Credit: Caroline Lampert
Examining the effects of an overwhelmed youth
December 4, 2019
It being nearly midnight on a Friday in January, the lights were switched off in every room of the house, every room except mine. I was awake and had been so for the previous eighteen hours, a time period in which I had gone to six classes, taken two tests, attended my varsity basketball game, helped my friend with homework after school and spent five hours preparing materials for a Christmas tree pickup fundraiser for the class government the next day. I was still working on that fundraiser when midnight arrived. I would continue to work until 1:30 a.m., at which time I would fall asleep, having forgotten to eat dinner. I would wake up the next day at 6:30 a.m., my one day off from basketball, and proceed to spend seven hours driving Christmas trees around Wayland before going into Boston for my weekly orchestra rehearsal, and then spending the rest of the evening doing homework before my basketball practice the following morning.
It wasn’t until that Friday night of my junior year that I admitted to myself that I was overwhelmed. I had been overwhelmed for the previous six years and would continue to be so for the foreseeable future. It wasn’t until that night that I realized that I loathed every single activity I did during my day and lamented every single activity filling up my schedule for the next day solely because every activity represented time in which I would be unable to rest.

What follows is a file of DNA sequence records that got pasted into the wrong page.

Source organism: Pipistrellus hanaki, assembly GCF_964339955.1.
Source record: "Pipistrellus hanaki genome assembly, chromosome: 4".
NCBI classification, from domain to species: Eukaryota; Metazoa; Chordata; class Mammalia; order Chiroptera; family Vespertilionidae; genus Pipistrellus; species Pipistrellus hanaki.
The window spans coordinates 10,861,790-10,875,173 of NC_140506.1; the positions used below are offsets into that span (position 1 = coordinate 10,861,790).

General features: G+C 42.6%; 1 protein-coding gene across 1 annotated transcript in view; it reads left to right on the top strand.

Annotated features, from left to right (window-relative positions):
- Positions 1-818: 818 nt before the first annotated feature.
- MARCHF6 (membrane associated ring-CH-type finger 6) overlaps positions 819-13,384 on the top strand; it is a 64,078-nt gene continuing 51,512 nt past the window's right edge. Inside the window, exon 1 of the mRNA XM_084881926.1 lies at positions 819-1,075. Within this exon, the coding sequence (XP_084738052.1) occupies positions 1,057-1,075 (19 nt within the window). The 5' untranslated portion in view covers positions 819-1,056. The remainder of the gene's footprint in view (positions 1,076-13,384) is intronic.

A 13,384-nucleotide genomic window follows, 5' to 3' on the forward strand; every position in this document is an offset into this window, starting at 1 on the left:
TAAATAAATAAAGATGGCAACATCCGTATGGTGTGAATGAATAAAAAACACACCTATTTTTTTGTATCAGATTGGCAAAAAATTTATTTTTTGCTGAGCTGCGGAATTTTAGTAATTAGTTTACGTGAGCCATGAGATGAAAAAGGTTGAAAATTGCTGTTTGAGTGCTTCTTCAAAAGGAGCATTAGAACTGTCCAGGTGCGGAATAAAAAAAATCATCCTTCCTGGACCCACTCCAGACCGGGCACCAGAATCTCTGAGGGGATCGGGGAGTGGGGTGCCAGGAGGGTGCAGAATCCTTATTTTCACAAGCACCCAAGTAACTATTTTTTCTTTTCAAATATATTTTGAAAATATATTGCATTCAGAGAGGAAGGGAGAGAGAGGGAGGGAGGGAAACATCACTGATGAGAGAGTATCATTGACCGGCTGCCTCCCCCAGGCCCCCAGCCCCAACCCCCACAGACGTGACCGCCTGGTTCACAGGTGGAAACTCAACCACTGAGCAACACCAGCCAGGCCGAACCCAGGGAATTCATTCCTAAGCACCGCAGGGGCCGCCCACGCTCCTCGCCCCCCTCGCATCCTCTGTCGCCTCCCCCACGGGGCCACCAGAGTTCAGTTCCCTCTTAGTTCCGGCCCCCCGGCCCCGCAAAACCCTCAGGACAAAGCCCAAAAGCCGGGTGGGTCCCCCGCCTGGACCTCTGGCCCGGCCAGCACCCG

I wish I could say that I am an outlier, that my experience of being over-scheduled and overwhelmed is unique, but I know that I’m not alone. While most high schoolers probably don’t have as many time commitments as I do, most of us have way too much on our plates, often without realizing that the lifestyles we’ve developed are unhealthy.
Regrettably, our student body has developed a culture in which we value the sheer quantity of extracurricular activities in which we take part, a culture that I imagine we share with most other high schools around the country, and a culture that is also indicative of modern American society’s push to do more and more. I frequently hear my classmates tell stories of how they only find time to sleep for four hours in a day or how they drink multiple cups of coffee consecutively to keep themselves awake. I witness our excitement when anything gets canceled, no matter how much we love the activity.